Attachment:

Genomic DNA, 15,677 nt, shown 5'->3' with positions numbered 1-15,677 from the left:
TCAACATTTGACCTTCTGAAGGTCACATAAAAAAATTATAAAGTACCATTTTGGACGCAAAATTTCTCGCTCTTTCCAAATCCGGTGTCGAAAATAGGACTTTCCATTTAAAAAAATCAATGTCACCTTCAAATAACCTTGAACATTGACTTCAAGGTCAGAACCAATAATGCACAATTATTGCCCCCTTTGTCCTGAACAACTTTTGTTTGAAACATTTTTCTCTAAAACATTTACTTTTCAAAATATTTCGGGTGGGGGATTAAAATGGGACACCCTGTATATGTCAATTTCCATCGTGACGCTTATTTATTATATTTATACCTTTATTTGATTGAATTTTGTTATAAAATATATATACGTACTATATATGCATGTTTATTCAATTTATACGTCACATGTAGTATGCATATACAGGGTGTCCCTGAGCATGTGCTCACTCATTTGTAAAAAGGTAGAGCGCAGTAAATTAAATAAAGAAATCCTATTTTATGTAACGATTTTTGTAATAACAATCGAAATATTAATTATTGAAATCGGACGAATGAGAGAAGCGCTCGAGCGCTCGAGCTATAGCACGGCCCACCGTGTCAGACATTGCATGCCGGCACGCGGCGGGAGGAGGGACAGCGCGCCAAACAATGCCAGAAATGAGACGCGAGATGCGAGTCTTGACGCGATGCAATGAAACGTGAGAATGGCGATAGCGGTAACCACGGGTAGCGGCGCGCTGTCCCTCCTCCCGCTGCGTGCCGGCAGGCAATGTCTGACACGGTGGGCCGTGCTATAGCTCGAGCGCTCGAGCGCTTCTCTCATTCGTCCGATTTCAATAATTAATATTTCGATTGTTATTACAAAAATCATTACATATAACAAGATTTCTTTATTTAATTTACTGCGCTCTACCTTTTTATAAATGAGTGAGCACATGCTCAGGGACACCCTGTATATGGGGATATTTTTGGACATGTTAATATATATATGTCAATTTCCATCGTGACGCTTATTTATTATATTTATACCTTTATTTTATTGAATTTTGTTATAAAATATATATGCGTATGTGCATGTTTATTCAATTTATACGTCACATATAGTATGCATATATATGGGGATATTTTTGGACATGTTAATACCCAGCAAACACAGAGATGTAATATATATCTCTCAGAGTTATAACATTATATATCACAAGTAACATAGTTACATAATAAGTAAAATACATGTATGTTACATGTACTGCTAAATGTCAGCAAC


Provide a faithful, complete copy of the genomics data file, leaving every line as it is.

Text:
Genomic DNA, 15,677 nt, shown 5'->3' with positions numbered 1-15,677 from the left:
TCAACATTTGACCTTCTGAAGGTCACATAAAAAAATTATAAAGTACCATTTTGGACGCAAAATTTCTCGCTCTTTCCAAATCCGGTGTCGAAAATAGGACTTTCCATTTAAAAAAATCAATGTCACCTTCAAATAACCTTGAACATTGACTTCAAGGTCAGAACCAATAATGCACAATTATTGCCCCCTTTGTCCTGAACAACTTTTGTTTGAAACATTTTTCTCTAAAACATTTACTTTTCAAAATATTTCGGGTGGGGGATTAAAATGGGACACCCTGTATATGTCAATTTCCATCGTGACGCTTATTTATTATATTTATACCTTTATTTGATTGAATTTTGTTATAAAATATATATACGTACTATATATGCATGTTTATTCAATTTATACGTCACATGTAGTATGCATATACAGGGTGTCCCTGAGCATGTGCTCACTCATTTGTAAAAAGGTAGAGCGCAGTAAATTAAATAAAGAAATCCTATTTTATGTAACGATTTTTGTAATAACAATCGAAATATTAATTATTGAAATCGGACGAATGAGAGAAGCGCTCGAGCGCTCGAGCTATAGCACGGCCCACCGTGTCAGACATTGCATGCCGGCACGCGGCGGGAGGAGGGACAGCGCGCCAAACAATGCCAGAAATGAGACGCGAGATGCGAGTCTTGACGCGATGCAATGAAACGTGAGAATGGCGATAGCGGTAACCACGGGTAGCGGCGCGCTGTCCCTCCTCCCGCTGCGTGCCGGCAGGCAATGTCTGACACGGTGGGCCGTGCTATAGCTCGAGCGCTCGAGCGCTTCTCTCATTCGTCCGATTTCAATAATTAATATTTCGATTGTTATTACAAAAATCATTACATATAACAAGATTTCTTTATTTAATTTACTGCGCTCTACCTTTTTATAAATGAGTGAGCACATGCTCAGGGACACCCTGTATATGGGGATATTTTTGGACATGTTAATATATATATGTCAATTTCCATCGTGACGCTTATTTATTATATTTATACCTTTATTTTATTGAATTTTGTTATAAAATATATATGCGTATGTGCATGTTTATTCAATTTATACGTCACATATAGTATGCATATATATGGGGATATTTTTGGACATGTTAATACCCAGCAAACACAGAGATGTAATATATATCTCTCAGAGTTATAACATTATATATCACAAGTAACATAGTTACATAATAAGTAAAATACATGTATGTTACATGTACTGCTAAATGTCAGCAAC